The new addition to the family tree are Lorenzo FENECH, son of Gio(vanni) Paolo and Grazia, and Grazia BORG, daughter of Domenico and Domenichella. They were married in Birkirkara on 13th June 1671.

Sunday, April 3, 2011

Before Bone, Algeria: Casal Bisbuti!

Let me recapitulate what this story has been so far...

In "From Bona" I explained how my search for the paternal line took me across the Mediterranean Sea to Algeria looking for my GGGGrandpa...

In Bona, Algeria! I shared the discovery of CAOM and online access to summaries of the Algerian archive ...

In Tragedy and Happiness in Bona, Algeria I noted the birth of a brother to my GGGGrandpa but also his father's death just after the latter's first birthday.

In Before Bone, Algeria I explained that having found my GGGGrandpa, and thus his parents, it is now time to move on, and trace their origins - something to which no help could be sought from the Algerian records as the only detail was Malta, and not the place of origin.

This took me through various sources, including the passenger list of ships and in A Surprise at the National Archives I documented how, when looking through the Passpot Registry, I discovered that his mother had gone to Algeria with a daughter in tow. Sadly, I learnt that she had died a year after arriving...

With her age listed on her death certificate, Antonia gave me another way to finding the place of origin of her parents, and in In Search of Antonia I narrated my search for her birth records in three parishes in and around Zurrieq, but to no avail. I still had Qrendi and Kirkop to search though...

In An Uncle in Bone? and One Dead End I tell of a wild goose chase for a possible Uncle, I finish the latter with a postscript:  As Giuseppe's mother is Caterina, Zejtun could be another place worth visiting...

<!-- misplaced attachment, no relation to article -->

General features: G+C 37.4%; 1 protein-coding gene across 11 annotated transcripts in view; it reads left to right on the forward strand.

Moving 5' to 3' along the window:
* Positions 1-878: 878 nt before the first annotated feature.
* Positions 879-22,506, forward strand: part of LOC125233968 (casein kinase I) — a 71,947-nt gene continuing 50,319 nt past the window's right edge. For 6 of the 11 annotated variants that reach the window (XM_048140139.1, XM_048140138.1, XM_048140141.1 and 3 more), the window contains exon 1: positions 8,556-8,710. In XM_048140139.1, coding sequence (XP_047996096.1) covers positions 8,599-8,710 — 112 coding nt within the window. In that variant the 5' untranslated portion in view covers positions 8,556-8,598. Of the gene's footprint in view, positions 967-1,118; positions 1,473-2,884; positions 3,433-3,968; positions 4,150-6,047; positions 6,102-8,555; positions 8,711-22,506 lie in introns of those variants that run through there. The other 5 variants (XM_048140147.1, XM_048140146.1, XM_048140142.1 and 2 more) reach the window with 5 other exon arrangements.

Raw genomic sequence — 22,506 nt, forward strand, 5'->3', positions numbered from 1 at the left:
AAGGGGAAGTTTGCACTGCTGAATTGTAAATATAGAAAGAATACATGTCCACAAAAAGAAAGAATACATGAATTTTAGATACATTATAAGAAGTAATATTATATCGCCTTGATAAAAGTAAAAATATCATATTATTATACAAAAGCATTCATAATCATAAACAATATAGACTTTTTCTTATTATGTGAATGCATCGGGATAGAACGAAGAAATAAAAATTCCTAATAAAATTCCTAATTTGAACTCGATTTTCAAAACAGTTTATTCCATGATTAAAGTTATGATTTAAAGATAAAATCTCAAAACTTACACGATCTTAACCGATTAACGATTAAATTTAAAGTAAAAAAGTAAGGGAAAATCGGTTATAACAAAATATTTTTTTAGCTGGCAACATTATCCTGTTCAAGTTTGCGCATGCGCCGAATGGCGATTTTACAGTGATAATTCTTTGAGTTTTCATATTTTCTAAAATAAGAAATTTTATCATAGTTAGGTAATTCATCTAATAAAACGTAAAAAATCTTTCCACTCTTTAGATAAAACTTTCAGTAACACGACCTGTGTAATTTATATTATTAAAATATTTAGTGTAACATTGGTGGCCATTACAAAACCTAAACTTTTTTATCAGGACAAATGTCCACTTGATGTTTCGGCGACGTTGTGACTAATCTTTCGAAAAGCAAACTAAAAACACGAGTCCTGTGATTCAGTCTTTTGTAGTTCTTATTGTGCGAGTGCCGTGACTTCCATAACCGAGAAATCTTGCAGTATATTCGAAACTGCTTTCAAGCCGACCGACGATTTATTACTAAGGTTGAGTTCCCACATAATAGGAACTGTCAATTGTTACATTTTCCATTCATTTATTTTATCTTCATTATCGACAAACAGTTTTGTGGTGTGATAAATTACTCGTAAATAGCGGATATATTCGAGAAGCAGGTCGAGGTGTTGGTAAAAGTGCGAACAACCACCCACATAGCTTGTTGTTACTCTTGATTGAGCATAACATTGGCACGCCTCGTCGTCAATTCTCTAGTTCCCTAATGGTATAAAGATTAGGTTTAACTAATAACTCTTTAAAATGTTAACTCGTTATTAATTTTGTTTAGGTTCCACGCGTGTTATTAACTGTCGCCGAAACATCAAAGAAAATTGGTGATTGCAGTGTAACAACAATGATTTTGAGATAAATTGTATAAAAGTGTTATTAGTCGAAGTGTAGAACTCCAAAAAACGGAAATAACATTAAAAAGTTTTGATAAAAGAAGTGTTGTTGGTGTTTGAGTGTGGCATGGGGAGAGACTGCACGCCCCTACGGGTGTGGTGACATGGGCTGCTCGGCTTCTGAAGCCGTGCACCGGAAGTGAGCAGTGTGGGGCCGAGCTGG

However, even though Zejtun is a neighbouring town to my hometown Zabbar, I never found time to continue the search... until Geneanum brought it to my own screen. Searching for the marriage of a Barbara Giuseppe and Vella Rosa, I was rewarded with one entry dated 13th June 1820, twelve years prior to Antonia's birth, in ZEJTUN! Somewhere else I discovered that this place was originally also known as Casal Bisbut. I couldn't further confirm by finding Antonia's birth there as there were no records for that time period.

Looking further along on Geneanum, I was unable to trace back anymore on the Barbara line (apart from learning that Giuseppe's mother's maiden name was Gristi (Grixti)) but on his maternal Vella line, I went back a further six generations, with her GGGrandpa hailing from Zabbar.

Funny we closed the circle by returning thefamily line into Zabbar!

One issue remains to be solved here: on Geneanum, Giuseppe's mother is listed with the same name of his wife, Rosa, whilst on Giuseppe's death certificate, his mother's name is listed as Caterina (the same hint that brought me to Zejtun in the first place.)

 I will still need to visit the Zejtun records, get the entry for the marriage of 13th June 1820 and, maybe, also lookup Antonia's birth record to concretise the link...


Spurred by the new contact below, I went to check the Malta Genealogy Forum for any updates, as I had not looked here for ages.

A post by Josyanne Massa, an on-line acquaintance of mineon the subject for over 7 years caught my eyes: new free web site for Maltese Marriages. I was aware that Josyanne had been working on a website on the matter and this was extremely good news to me.

Instantly I went on the website, , had some false clicks around the site as I missed the baptism, marriage, etc links on the right hand side, but finally made some trial queries to get a feel of the engine. Then I started looking up some details on my mother's Vassallo side and added up some six new couples to my ancestors on that line.

Then I remembered my 2010 challenge, the Decade Milestone, and tried to look up my last two target ancestors, but they were too early for the records.

Just as I was going to switch off and head to sleep... I remembered something very important that History still owed me... the Barbaras who went off to Algeria!


This blog gets revived thanks to a surprise email I received from a certain Jane in Australia claiming to be a cousin through a common ancestor, Eva Del Bosco.

Once confirmed, this led to a flurry of emails across the globe as we shared data on past and current acquaintances.

She too was looking for some information on an ancestor who hailed from Algiers and I led her to the online search engine that the French government has put up with all the records they had taken a copy of when they left Algeria. Unfortunately none of the records made sense in matching her search.

I've actually worked out her exact relationship with my family, and she is the 13th cousin of my father's.

It's always lovely to discover far-away relatives in far-away places!